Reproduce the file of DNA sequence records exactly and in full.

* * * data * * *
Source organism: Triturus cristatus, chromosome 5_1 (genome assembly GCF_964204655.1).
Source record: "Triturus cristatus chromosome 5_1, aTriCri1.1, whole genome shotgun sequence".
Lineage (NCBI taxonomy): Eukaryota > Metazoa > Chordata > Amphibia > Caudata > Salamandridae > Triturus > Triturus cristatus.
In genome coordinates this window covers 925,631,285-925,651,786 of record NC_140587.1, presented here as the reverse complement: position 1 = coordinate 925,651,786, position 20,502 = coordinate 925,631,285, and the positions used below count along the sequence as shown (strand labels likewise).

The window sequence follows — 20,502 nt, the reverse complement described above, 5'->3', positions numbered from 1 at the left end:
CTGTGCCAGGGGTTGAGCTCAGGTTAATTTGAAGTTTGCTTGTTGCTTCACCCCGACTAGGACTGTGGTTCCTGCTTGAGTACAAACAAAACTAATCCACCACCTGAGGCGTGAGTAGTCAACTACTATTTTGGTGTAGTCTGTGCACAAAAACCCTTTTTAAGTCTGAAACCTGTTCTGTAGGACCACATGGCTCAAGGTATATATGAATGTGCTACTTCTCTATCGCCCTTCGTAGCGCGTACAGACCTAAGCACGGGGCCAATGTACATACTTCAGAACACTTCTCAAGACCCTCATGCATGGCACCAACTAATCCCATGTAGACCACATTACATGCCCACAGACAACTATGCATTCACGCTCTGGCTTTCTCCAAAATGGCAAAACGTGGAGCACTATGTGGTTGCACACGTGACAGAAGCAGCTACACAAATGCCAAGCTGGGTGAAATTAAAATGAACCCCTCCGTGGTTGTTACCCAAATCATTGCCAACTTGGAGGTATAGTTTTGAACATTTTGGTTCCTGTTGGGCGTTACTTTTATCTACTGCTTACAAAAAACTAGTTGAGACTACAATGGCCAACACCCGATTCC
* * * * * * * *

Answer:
Source organism: Triturus cristatus, chromosome 5_1 (genome assembly GCF_964204655.1).
Source record: "Triturus cristatus chromosome 5_1, aTriCri1.1, whole genome shotgun sequence".
Lineage (NCBI taxonomy): Eukaryota > Metazoa > Chordata > Amphibia > Caudata > Salamandridae > Triturus > Triturus cristatus.
In genome coordinates this window covers 925,631,285-925,651,786 of record NC_140587.1, presented here as the reverse complement: position 1 = coordinate 925,651,786, position 20,502 = coordinate 925,631,285, and the positions used below count along the sequence as shown (strand labels likewise).

The window sequence follows — 20,502 nt, the reverse complement described above, 5'->3', positions numbered from 1 at the left end:
CTGTGCCAGGGGTTGAGCTCAGGTTAATTTGAAGTTTGCTTGTTGCTTCACCCCGACTAGGACTGTGGTTCCTGCTTGAGTACAAACAAAACTAATCCACCACCTGAGGCGTGAGTAGTCAACTACTATTTTGGTGTAGTCTGTGCACAAAAACCCTTTTTAAGTCTGAAACCTGTTCTGTAGGACCACATGGCTCAAGGTATATATGAATGTGCTACTTCTCTATCGCCCTTCGTAGCGCGTACAGACCTAAGCACGGGGCCAATGTACATACTTCAGAACACTTCTCAAGACCCTCATGCATGGCACCAACTAATCCCATGTAGACCACATTACATGCCCACAGACAACTATGCATTCACGCTCTGGCTTTCTCCAAAATGGCAAAACGTGGAGCACTATGTGGTTGCACACGTGACAGAAGCAGCTACACAAATGCCAAGCTGGGTGAAATTAAAATGAACCCCTCCGTGGTTGTTACCCAAATCATTGCCAACTTGGAGGTATAGTTTTGAACATTTTGGTTCCTGTTGGGCGTTACTTTTATCTACTGCTTACAAAAAACTAGTTGAGACTACAATGGCCAACACCCGATTCC